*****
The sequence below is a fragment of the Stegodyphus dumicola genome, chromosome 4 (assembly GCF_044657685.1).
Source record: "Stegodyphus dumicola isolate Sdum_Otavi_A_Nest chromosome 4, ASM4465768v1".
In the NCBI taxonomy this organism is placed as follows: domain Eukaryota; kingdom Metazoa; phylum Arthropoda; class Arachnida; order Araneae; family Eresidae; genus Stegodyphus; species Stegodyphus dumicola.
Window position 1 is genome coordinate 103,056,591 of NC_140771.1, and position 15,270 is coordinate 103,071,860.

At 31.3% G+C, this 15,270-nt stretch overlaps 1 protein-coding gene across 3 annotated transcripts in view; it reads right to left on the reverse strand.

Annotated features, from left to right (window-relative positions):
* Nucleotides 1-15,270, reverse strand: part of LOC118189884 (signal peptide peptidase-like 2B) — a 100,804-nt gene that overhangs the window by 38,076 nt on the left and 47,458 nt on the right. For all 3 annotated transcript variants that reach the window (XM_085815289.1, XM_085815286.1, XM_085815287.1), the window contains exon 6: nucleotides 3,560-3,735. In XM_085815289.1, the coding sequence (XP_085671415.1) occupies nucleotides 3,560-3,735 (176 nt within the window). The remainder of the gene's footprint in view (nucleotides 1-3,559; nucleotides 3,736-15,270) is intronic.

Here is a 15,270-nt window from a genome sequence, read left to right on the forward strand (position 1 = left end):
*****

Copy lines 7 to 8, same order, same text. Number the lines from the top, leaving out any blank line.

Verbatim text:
* Nucleotides 1-15,270, reverse strand: part of LOC118189884 (signal peptide peptidase-like 2B) — a 100,804-nt gene that overhangs the window by 38,076 nt on the left and 47,458 nt on the right. For all 3 annotated transcript variants that reach the window (XM_085815289.1, XM_085815286.1, XM_085815287.1), the window contains exon 6: nucleotides 3,560-3,735. In XM_085815289.1, the coding sequence (XP_085671415.1) occupies nucleotides 3,560-3,735 (176 nt within the window). The remainder of the gene's footprint in view (nucleotides 1-3,559; nucleotides 3,736-15,270) is intronic.

Here is a 15,270-nt window from a genome sequence, read left to right on the forward strand (position 1 = left end):